This case was also interesting because it pointed out that even though robustness is an important concept, neither of us had been taught it in a structured way – or been explicitly shown how to think of it in contexts like models of embryonic development or evolution. There is, in fact, a great debate going on in biology right now about how robustness should be defined, how it arises, and what it means. Entire research projects are being set up to pursue these questions.

As I followed up on this, I was amazed to learn that very few science students, in fact, are taught about models in any structured way – despite the fact that everything they are doing is entirely shaped by the many models that impinge on the systems they are studying. In writing, their claims about systems have to adhere to many models: physical and chemical laws, the principles of evolution, models of cells and species and processes and so on. They have to link all of these things together in their heads and produce a text that confirms to rules from very different types of scientific “grammar”. Since they haven’t been taught that this is an important goal, they don’t even think of their projects this way, leading to disorganized thinking and writing.

This entire line of thought arose from the use of a single term in a single paper. The process of scrutinizing a text and exposing its ghosts is so important because it reveals profound aspects of how scientists think about things and how they have organized their knowledge that are otherwise likely to go unnoticed – or simply cause misunderstandings.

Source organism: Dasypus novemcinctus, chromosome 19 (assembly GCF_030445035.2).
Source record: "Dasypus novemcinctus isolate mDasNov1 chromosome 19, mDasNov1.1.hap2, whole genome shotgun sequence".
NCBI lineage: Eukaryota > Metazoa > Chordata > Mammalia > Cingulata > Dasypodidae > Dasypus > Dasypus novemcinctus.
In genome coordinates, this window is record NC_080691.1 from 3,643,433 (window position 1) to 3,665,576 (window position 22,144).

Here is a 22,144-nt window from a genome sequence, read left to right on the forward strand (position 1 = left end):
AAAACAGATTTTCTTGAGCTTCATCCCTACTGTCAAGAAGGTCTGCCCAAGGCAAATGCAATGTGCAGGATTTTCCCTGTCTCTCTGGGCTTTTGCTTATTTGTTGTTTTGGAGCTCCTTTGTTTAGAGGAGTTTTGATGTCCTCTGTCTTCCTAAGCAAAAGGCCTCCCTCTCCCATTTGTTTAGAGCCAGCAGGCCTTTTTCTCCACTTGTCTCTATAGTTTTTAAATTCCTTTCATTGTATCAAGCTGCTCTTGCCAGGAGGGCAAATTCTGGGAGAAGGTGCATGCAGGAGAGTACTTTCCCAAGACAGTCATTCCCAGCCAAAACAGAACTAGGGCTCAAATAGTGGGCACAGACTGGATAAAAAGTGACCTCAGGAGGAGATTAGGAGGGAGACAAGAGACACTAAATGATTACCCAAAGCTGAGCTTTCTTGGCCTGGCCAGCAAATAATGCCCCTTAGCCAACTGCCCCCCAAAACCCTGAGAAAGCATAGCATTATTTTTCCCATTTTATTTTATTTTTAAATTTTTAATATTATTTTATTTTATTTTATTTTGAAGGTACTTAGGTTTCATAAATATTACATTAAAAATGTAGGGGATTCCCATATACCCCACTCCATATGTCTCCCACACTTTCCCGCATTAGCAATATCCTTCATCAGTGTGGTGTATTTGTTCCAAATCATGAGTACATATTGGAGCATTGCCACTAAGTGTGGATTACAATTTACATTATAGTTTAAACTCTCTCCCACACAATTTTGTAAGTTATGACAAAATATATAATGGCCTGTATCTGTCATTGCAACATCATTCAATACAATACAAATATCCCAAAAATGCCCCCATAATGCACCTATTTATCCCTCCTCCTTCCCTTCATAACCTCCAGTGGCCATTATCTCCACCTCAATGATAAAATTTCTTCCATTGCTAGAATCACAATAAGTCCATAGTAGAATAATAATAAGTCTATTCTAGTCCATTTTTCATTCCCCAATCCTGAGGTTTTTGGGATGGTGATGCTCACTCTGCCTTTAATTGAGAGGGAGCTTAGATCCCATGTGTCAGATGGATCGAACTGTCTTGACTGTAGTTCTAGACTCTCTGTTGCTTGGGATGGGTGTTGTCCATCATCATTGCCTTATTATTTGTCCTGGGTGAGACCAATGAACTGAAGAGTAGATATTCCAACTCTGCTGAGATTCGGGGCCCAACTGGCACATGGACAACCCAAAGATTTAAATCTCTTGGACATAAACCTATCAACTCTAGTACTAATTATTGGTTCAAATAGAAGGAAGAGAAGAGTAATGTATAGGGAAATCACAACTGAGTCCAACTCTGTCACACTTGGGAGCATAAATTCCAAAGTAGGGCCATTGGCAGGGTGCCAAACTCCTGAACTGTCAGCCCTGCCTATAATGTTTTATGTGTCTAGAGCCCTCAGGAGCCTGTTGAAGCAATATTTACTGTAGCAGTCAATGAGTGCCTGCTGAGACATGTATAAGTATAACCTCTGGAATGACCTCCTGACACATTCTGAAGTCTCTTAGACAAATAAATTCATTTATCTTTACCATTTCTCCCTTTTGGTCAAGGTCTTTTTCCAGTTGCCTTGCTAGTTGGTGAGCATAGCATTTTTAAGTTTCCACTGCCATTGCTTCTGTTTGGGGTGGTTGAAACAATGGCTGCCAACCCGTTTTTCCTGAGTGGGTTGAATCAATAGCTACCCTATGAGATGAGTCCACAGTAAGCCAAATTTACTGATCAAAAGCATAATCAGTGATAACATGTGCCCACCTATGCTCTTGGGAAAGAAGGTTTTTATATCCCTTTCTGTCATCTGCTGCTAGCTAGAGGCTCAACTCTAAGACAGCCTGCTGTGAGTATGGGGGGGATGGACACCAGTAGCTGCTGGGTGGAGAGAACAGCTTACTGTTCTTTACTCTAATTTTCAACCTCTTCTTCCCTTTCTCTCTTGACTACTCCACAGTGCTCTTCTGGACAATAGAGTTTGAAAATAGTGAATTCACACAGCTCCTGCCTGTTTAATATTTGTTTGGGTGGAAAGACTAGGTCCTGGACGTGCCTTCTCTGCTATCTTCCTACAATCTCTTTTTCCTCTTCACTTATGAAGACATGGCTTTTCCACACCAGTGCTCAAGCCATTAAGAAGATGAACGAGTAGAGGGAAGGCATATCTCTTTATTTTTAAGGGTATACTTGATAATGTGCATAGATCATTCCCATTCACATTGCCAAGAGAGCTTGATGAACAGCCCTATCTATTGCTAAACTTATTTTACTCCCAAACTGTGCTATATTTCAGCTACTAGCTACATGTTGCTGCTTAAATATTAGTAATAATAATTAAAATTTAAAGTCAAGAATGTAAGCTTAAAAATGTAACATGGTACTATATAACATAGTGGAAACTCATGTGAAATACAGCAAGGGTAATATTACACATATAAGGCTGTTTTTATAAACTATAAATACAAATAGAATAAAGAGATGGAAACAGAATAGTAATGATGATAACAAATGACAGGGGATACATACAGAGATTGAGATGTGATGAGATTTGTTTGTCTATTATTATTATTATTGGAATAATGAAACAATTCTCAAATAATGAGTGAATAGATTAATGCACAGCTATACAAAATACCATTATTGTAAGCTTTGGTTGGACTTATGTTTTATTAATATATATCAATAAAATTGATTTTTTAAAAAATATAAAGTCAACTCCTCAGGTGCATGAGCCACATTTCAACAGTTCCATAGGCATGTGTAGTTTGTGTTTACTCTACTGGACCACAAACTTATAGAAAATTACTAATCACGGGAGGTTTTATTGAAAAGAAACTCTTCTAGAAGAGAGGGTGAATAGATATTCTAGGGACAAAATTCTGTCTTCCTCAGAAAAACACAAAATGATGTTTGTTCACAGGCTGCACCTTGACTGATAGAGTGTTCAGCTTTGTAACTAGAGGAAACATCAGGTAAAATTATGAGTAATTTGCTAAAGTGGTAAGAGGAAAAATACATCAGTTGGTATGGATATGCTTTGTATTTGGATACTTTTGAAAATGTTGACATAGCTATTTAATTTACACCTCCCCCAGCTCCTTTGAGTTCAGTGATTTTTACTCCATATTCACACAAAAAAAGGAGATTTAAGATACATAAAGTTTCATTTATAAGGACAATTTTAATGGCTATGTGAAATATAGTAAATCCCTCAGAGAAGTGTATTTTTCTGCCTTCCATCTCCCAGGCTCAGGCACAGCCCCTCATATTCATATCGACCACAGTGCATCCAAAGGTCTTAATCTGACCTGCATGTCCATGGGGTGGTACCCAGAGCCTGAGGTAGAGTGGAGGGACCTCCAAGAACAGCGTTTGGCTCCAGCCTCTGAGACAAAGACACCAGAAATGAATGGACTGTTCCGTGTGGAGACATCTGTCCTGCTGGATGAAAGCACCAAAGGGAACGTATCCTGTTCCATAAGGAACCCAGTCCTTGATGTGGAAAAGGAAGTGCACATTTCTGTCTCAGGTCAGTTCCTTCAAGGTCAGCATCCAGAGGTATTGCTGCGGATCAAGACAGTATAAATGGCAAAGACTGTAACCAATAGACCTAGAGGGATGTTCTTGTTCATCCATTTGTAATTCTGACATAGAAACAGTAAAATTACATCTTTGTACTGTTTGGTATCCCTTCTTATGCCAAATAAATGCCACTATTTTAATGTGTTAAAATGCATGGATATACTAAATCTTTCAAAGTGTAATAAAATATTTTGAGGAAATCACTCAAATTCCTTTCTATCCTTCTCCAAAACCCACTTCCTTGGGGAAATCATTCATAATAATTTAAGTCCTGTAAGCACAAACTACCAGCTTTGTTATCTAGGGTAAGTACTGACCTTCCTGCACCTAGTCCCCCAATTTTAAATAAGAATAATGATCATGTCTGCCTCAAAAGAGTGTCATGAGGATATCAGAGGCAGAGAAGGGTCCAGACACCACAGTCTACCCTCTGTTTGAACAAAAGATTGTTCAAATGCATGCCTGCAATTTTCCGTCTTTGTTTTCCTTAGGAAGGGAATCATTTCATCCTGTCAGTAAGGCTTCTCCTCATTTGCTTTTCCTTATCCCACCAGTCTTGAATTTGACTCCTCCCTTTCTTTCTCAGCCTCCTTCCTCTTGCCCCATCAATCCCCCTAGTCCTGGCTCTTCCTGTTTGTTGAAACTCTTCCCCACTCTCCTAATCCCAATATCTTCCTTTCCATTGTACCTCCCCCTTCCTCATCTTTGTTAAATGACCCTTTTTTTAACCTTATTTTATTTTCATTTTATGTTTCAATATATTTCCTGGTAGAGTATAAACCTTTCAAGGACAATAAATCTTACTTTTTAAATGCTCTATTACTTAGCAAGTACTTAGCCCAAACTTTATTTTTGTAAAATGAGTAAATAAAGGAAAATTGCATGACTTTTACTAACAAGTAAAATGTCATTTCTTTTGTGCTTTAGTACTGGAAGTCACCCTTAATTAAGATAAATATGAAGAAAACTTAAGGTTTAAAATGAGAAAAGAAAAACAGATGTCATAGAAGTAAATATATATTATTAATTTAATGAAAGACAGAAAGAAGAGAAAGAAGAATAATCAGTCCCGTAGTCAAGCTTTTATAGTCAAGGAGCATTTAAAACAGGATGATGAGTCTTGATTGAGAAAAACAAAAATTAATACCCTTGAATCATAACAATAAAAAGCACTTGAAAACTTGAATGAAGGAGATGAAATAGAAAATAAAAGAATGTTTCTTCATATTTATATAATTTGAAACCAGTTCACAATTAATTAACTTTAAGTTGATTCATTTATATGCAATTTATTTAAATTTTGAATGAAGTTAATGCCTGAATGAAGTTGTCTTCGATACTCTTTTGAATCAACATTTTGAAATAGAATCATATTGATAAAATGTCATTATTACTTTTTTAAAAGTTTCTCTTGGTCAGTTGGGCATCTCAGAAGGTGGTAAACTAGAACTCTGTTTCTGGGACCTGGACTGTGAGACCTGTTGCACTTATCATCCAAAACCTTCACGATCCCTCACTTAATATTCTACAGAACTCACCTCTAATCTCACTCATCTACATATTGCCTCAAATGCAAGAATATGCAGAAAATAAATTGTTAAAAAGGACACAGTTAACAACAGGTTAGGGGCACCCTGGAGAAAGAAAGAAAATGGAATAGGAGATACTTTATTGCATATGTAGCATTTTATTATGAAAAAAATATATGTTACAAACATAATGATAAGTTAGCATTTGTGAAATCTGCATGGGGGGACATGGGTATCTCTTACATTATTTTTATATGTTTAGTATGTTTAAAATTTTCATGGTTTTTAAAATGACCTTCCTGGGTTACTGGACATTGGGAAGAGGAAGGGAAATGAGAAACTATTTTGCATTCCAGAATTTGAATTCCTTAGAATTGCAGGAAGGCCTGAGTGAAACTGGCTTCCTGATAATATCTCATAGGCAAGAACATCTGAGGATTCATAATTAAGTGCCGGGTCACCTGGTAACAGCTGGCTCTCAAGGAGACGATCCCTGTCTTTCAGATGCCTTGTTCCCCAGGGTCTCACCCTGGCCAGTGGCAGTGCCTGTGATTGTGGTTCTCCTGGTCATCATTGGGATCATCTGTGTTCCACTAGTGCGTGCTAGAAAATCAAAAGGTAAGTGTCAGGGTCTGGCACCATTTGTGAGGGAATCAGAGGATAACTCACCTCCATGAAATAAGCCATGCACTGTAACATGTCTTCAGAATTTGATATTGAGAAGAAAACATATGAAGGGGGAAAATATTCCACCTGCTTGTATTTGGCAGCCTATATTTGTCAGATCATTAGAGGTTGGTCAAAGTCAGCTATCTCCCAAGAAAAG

It’s also a way of coming up with interesting new questions. When we think about things, our minds skip logical steps and leap over fuzzy ideas in ways that hide gaps and smooth over rough places. These are ghosts that reside in our own thought processes, and they are devilishly hard to find without tricks to flush them into the open. One is writing, which requires deconstructing those ideas into a linear form so that they can be retraced, step by step, to look for such problems.

I continually find that unclear terms or phrases in students’ texts mean one of three important things:

  • The writer doesn’t have a clear idea of a concept and its relationship to other ideas.
  • The writer hasn’t spent time thinking about what the audience might know about a concept, how they are likely to link it to other ideas, and how they will probably interpret what he has written.
  • Scientists in general don’t have a clear understanding of a concept, and there is something illogical or inconsistent about the way a writer is trying to apply it. That attempt may expose some fundamental problem with the concept that might even be useful in clarifying it.

All of these cases show how important the process of writing can be in building a scientist’s cognitive laboratory and testing its structure. The third point is the most interesting, because it demonstrates that the process of writing and reflection can raise new scientific questions that may have been hidden by our own ghosts.